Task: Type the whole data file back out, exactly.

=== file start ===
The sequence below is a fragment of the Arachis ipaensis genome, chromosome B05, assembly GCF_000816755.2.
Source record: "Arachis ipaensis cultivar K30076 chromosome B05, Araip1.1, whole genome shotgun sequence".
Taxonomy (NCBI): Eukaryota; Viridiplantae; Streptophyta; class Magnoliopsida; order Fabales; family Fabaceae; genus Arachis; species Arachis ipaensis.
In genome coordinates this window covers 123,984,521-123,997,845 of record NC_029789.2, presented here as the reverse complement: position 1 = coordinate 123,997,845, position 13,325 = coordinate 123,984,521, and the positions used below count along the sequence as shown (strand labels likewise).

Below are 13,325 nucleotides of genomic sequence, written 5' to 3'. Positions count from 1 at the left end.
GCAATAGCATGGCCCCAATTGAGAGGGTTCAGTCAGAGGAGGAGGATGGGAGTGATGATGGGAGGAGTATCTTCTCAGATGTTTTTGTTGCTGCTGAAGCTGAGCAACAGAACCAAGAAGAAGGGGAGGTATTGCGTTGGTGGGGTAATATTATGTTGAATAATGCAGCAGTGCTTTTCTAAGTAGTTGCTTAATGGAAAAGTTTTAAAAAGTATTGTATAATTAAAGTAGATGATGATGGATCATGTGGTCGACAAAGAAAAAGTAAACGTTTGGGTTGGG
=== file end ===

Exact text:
The sequence below is a fragment of the Arachis ipaensis genome, chromosome B05, assembly GCF_000816755.2.
Source record: "Arachis ipaensis cultivar K30076 chromosome B05, Araip1.1, whole genome shotgun sequence".
Taxonomy (NCBI): Eukaryota; Viridiplantae; Streptophyta; class Magnoliopsida; order Fabales; family Fabaceae; genus Arachis; species Arachis ipaensis.
In genome coordinates this window covers 123,984,521-123,997,845 of record NC_029789.2, presented here as the reverse complement: position 1 = coordinate 123,997,845, position 13,325 = coordinate 123,984,521, and the positions used below count along the sequence as shown (strand labels likewise).

Below are 13,325 nucleotides of genomic sequence, written 5' to 3'. Positions count from 1 at the left end.
GCAATAGCATGGCCCCAATTGAGAGGGTTCAGTCAGAGGAGGAGGATGGGAGTGATGATGGGAGGAGTATCTTCTCAGATGTTTTTGTTGCTGCTGAAGCTGAGCAACAGAACCAAGAAGAAGGGGAGGTATTGCGTTGGTGGGGTAATATTATGTTGAATAATGCAGCAGTGCTTTTCTAAGTAGTTGCTTAATGGAAAAGTTTTAAAAAGTATTGTATAATTAAAGTAGATGATGATGGATCATGTGGTCGACAAAGAAAAAGTAAACGTTTGGGTTGGG